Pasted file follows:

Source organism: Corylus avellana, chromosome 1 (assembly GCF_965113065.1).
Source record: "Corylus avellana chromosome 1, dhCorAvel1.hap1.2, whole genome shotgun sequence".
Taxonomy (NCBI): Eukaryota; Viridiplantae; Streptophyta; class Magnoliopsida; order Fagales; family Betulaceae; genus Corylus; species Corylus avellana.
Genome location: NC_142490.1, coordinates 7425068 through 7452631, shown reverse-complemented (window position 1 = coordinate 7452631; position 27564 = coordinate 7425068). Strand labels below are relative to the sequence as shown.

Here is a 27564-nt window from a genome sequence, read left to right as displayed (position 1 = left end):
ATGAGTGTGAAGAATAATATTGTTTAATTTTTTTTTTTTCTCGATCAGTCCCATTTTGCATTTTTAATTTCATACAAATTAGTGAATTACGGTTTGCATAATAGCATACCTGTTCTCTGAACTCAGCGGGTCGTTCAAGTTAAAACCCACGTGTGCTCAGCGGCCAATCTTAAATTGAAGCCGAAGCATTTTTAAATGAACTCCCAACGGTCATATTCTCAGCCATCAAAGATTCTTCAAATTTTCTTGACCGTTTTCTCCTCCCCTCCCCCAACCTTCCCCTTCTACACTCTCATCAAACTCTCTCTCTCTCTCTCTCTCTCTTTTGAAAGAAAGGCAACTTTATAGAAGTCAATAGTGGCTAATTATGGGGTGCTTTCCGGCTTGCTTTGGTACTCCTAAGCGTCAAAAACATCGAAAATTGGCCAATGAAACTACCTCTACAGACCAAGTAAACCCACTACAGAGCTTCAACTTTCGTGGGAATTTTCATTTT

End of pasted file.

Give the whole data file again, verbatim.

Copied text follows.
Source organism: Corylus avellana, chromosome 1 (assembly GCF_965113065.1).
Source record: "Corylus avellana chromosome 1, dhCorAvel1.hap1.2, whole genome shotgun sequence".
Taxonomy (NCBI): Eukaryota; Viridiplantae; Streptophyta; class Magnoliopsida; order Fagales; family Betulaceae; genus Corylus; species Corylus avellana.
Genome location: NC_142490.1, coordinates 7425068 through 7452631, shown reverse-complemented (window position 1 = coordinate 7452631; position 27564 = coordinate 7425068). Strand labels below are relative to the sequence as shown.

Here is a 27564-nt window from a genome sequence, read left to right as displayed (position 1 = left end):
ATGAGTGTGAAGAATAATATTGTTTAATTTTTTTTTTTTCTCGATCAGTCCCATTTTGCATTTTTAATTTCATACAAATTAGTGAATTACGGTTTGCATAATAGCATACCTGTTCTCTGAACTCAGCGGGTCGTTCAAGTTAAAACCCACGTGTGCTCAGCGGCCAATCTTAAATTGAAGCCGAAGCATTTTTAAATGAACTCCCAACGGTCATATTCTCAGCCATCAAAGATTCTTCAAATTTTCTTGACCGTTTTCTCCTCCCCTCCCCCAACCTTCCCCTTCTACACTCTCATCAAACTCTCTCTCTCTCTCTCTCTCTCTTTTGAAAGAAAGGCAACTTTATAGAAGTCAATAGTGGCTAATTATGGGGTGCTTTCCGGCTTGCTTTGGTACTCCTAAGCGTCAAAAACATCGAAAATTGGCCAATGAAACTACCTCTACAGACCAAGTAAACCCACTACAGAGCTTCAACTTTCGTGGGAATTTTCATTTT